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ESL forum > Grammar and Linguistics > Word Pronounciation    

Word Pronounciation



Lidiana73
Australia

Word Pronounciation
 
Hi I´m an Australian teacher currently teaching english at all ages and levels in Italy. My query is related to the word "OFTEN". I have always known that the ´T´ in often is silent so we say OF-EN and I have been teaching it this way. Am I wrong? Recently I have heard other native speakers say it phonetically OFTEN. I have always corrected my students when they say it phonetically so I hope I´m not making an error when I do this. I would like to hear your thoughts on this.

23 Dec 2008      



libertybelle
United States

I say of-fen but I think it depends on where it comes in a sentence.
I´ve heard people in Britain say - He often does that -
but never heard anyone say
He does that often.
L

23 Dec 2008     



Zora
Canada

I pronounce it "of - ten" ... but I gather that it can be pronounced both ways. Here´s what an on-line dictionary says. [aw-fuhn, of-uhn; awf-tuhn] 

23 Dec 2008     



Apryll12
Hungary

Hi! I´ve heard it pronounced in both ways. I prefer - if I can say so - with silent ´t´... So I always teach my students that way but I don´t correct them when they pronounce  the ´t´, I just draw their attention that in most of the cases it is without ´t´. My personal opinion is that it must depend on the dialect.
Krisztina

23 Dec 2008     



kaz76
United Kingdom

I have occasionally heard it pronounced here without a ´t´ but the majority of people pronounce it with a ´t´.  I guess it depends whereabouts you live.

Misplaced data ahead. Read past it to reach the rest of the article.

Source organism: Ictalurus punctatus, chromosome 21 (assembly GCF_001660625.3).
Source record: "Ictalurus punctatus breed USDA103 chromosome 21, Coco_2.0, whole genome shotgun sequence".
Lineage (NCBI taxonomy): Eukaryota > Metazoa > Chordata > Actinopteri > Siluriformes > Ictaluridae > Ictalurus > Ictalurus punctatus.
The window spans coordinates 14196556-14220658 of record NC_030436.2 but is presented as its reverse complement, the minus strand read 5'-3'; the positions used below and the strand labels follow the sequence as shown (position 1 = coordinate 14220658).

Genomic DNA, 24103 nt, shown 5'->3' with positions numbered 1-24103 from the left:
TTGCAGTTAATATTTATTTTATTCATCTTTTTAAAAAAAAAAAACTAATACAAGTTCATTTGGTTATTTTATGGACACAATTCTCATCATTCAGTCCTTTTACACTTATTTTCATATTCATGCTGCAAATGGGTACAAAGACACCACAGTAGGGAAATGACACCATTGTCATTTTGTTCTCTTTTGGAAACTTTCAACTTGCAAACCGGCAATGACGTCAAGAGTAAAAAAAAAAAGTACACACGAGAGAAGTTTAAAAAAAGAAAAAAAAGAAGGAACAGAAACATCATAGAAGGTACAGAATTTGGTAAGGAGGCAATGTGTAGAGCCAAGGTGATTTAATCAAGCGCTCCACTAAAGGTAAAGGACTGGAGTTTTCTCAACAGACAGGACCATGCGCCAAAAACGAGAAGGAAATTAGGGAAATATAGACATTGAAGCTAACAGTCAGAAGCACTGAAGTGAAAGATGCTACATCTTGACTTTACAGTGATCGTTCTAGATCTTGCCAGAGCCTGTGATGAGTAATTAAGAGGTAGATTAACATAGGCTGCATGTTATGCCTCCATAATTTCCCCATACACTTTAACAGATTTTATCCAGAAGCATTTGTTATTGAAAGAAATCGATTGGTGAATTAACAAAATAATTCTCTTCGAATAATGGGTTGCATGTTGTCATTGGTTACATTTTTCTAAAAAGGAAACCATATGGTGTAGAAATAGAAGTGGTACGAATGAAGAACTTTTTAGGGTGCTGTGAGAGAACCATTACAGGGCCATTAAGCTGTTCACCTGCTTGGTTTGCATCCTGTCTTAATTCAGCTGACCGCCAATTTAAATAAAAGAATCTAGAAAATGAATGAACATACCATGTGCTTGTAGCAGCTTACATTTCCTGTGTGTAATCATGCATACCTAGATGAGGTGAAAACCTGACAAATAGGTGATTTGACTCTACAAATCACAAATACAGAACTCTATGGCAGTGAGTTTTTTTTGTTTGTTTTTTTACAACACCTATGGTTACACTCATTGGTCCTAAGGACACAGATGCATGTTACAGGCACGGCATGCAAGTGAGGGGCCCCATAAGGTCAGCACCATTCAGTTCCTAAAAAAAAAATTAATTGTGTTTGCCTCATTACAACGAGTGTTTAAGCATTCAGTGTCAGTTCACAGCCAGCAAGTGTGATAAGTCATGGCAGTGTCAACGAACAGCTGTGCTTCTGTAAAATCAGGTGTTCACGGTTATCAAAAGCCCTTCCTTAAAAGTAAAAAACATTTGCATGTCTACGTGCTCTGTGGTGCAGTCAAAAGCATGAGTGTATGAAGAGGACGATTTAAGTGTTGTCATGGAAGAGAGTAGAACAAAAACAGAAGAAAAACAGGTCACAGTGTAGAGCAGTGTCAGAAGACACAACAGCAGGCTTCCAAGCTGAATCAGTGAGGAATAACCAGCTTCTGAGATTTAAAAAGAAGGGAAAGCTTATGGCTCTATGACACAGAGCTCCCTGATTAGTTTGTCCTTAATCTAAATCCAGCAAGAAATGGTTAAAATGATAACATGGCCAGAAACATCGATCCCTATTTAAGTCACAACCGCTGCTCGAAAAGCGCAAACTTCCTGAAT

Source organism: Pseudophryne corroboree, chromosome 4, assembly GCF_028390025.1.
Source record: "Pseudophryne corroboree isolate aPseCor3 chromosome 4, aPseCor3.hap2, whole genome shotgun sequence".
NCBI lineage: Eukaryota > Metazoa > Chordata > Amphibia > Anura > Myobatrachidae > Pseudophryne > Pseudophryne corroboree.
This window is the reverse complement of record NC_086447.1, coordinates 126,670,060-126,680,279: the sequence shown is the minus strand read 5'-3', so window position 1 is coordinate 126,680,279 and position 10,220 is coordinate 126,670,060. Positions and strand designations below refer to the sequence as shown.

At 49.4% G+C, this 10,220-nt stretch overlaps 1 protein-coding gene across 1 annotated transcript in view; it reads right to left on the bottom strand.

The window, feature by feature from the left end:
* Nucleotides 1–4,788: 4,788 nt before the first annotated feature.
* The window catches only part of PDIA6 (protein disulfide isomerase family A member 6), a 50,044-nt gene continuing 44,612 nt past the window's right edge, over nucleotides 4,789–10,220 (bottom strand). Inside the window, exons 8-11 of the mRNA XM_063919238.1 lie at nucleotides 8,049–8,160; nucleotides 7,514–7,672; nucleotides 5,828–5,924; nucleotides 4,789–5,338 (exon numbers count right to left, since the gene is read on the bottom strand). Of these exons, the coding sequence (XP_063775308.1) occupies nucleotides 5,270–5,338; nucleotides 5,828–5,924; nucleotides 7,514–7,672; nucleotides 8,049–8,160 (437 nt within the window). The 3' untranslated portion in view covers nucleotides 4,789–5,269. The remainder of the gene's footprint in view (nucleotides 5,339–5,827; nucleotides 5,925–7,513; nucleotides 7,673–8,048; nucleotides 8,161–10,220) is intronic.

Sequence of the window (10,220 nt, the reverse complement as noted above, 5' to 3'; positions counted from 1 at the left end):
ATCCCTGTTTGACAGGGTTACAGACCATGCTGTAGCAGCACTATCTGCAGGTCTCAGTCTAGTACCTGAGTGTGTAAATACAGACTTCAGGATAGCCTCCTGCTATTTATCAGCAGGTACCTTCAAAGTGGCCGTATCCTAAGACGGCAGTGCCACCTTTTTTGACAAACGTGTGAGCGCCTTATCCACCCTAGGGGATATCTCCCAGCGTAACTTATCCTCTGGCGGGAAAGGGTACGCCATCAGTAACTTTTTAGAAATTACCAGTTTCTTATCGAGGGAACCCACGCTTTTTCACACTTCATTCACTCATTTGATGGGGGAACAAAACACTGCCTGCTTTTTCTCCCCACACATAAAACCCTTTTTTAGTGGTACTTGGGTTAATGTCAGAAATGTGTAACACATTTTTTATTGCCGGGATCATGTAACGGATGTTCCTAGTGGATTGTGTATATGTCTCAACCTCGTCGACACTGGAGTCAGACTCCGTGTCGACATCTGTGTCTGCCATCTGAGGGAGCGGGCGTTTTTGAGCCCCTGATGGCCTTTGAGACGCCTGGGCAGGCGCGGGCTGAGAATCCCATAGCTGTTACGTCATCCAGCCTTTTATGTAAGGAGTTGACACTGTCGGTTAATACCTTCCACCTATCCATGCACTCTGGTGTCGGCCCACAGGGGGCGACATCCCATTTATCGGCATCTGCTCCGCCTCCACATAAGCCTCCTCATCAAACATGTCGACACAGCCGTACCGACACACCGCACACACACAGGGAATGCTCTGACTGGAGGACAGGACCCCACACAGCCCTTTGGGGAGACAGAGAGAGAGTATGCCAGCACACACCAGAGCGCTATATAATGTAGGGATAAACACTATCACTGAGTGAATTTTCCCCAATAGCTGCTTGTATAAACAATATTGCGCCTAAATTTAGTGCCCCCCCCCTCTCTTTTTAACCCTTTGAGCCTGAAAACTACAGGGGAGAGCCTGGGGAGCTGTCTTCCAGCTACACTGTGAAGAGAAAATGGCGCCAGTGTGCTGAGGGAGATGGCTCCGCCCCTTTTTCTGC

23 Dec 2008     



alien boy
Japan

Hi everyone!

In a linguistics unit I´ve just completed this was one of the words that was discussed at length. The various references we found gave the word as being correct with both pronunciations - this from our lecturer & tutor too!

I actually use both variations - it depends on who I´m talking with & the way they pronounce it themselves.

I went to school in 4 different areas in Australia with 4 different education systems. Even within Australia, with relatively little variation in accent compared to the UK or US, I have heard it said both ways (about 50:50 too!). My general impression is the pronounced ´t´ seems to be more British than American, but I can´t guarantee that´s true!


libertybelle - I´ve heard ´he does that quite/fairly often´, so maybe it needs a modifier to occur in this position!

Good luck,
 B-)

23 Dec 2008     



alien boy
Japan

Just a thought...
 
there are only two words that I can think of that show the same spelling pattern:
 
oft  -  often
 
soft  -  soften
 
Can anyone think of any others?
 
With this in mind I will be teaching   ´off-en´ for ´often´ & ´soff-en´ for ´soften´ as this provides consistency for the students.
 
Cheers,
B-)

24 Dec 2008     



Zora
Canada

"Whiten" / "brighten" - some people pronounce the "t" and some don´t. I say it both ways, depending on who I am talking to.

24 Dec 2008     



alien boy
Japan

interesting. I´ve never heard ´whiten´ or ´brighten´ pronounced without the ´t´. Wow! Some interesting dialects there. Do you know if they would actually make the physical articulation to pronounce the letter but not actually voice it? This is the way Japanese make a silent ´u´ in many situations.
 
 

24 Dec 2008     



Zora
Canada

You know what? I never thought about it...so I tried saying it without the "t" sound and in fact you do hit the top of your mouth with your tongue as if you were about to pronounce the letter (or in my case, I do... can´t say it´s the same for all... ) so I´d have to say "yes" to that... 

24 Dec 2008     



alien boy
Japan

phonologically this phenomenon isn´t uncommon. When children are learning to speak they progress through articulation of sounds before they can actually voice them! This accounts for some aspects of ´baby talk´ produced by children when they are acquiring language.

24 Dec 2008     

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